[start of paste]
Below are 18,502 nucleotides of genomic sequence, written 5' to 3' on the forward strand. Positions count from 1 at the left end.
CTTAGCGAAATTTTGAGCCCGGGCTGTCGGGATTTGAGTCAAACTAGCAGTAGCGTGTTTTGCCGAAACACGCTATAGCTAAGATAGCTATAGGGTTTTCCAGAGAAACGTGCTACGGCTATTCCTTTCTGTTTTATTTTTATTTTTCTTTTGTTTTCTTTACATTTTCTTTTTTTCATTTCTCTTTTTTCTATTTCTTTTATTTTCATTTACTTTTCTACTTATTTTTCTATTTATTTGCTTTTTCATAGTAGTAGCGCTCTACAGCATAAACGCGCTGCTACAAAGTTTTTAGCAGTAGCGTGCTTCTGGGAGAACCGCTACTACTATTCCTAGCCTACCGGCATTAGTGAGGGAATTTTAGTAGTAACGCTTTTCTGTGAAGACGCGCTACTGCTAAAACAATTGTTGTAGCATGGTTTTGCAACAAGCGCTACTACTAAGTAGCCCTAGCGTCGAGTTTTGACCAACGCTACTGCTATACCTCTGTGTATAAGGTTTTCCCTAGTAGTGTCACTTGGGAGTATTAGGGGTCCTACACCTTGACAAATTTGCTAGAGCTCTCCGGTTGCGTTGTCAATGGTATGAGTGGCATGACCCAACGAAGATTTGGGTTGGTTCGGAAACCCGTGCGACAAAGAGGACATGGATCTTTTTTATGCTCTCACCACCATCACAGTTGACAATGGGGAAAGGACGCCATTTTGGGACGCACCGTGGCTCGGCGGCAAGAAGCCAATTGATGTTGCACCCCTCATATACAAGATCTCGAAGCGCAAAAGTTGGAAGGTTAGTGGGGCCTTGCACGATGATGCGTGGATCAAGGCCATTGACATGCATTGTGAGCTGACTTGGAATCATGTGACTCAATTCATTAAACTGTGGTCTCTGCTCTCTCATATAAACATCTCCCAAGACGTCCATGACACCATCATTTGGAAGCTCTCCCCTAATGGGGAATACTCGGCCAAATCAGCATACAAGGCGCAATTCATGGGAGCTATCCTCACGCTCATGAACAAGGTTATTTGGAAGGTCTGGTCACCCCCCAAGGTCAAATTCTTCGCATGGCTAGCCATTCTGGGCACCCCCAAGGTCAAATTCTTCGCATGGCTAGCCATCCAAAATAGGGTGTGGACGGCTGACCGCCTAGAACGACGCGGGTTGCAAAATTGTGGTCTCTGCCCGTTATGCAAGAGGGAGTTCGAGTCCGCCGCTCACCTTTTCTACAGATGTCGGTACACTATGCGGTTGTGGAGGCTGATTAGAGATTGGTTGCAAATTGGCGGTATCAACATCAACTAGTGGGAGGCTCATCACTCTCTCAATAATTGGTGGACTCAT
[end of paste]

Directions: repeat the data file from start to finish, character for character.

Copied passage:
Below are 18,502 nucleotides of genomic sequence, written 5' to 3' on the forward strand. Positions count from 1 at the left end.
CTTAGCGAAATTTTGAGCCCGGGCTGTCGGGATTTGAGTCAAACTAGCAGTAGCGTGTTTTGCCGAAACACGCTATAGCTAAGATAGCTATAGGGTTTTCCAGAGAAACGTGCTACGGCTATTCCTTTCTGTTTTATTTTTATTTTTCTTTTGTTTTCTTTACATTTTCTTTTTTTCATTTCTCTTTTTTCTATTTCTTTTATTTTCATTTACTTTTCTACTTATTTTTCTATTTATTTGCTTTTTCATAGTAGTAGCGCTCTACAGCATAAACGCGCTGCTACAAAGTTTTTAGCAGTAGCGTGCTTCTGGGAGAACCGCTACTACTATTCCTAGCCTACCGGCATTAGTGAGGGAATTTTAGTAGTAACGCTTTTCTGTGAAGACGCGCTACTGCTAAAACAATTGTTGTAGCATGGTTTTGCAACAAGCGCTACTACTAAGTAGCCCTAGCGTCGAGTTTTGACCAACGCTACTGCTATACCTCTGTGTATAAGGTTTTCCCTAGTAGTGTCACTTGGGAGTATTAGGGGTCCTACACCTTGACAAATTTGCTAGAGCTCTCCGGTTGCGTTGTCAATGGTATGAGTGGCATGACCCAACGAAGATTTGGGTTGGTTCGGAAACCCGTGCGACAAAGAGGACATGGATCTTTTTTATGCTCTCACCACCATCACAGTTGACAATGGGGAAAGGACGCCATTTTGGGACGCACCGTGGCTCGGCGGCAAGAAGCCAATTGATGTTGCACCCCTCATATACAAGATCTCGAAGCGCAAAAGTTGGAAGGTTAGTGGGGCCTTGCACGATGATGCGTGGATCAAGGCCATTGACATGCATTGTGAGCTGACTTGGAATCATGTGACTCAATTCATTAAACTGTGGTCTCTGCTCTCTCATATAAACATCTCCCAAGACGTCCATGACACCATCATTTGGAAGCTCTCCCCTAATGGGGAATACTCGGCCAAATCAGCATACAAGGCGCAATTCATGGGAGCTATCCTCACGCTCATGAACAAGGTTATTTGGAAGGTCTGGTCACCCCCCAAGGTCAAATTCTTCGCATGGCTAGCCATTCTGGGCACCCCCAAGGTCAAATTCTTCGCATGGCTAGCCATCCAAAATAGGGTGTGGACGGCTGACCGCCTAGAACGACGCGGGTTGCAAAATTGTGGTCTCTGCCCGTTATGCAAGAGGGAGTTCGAGTCCGCCGCTCACCTTTTCTACAGATGTCGGTACACTATGCGGTTGTGGAGGCTGATTAGAGATTGGTTGCAAATTGGCGGTATCAACATCAACTAGTGGGAGGCTCATCACTCTCTCAATAATTGGTGGACTCAT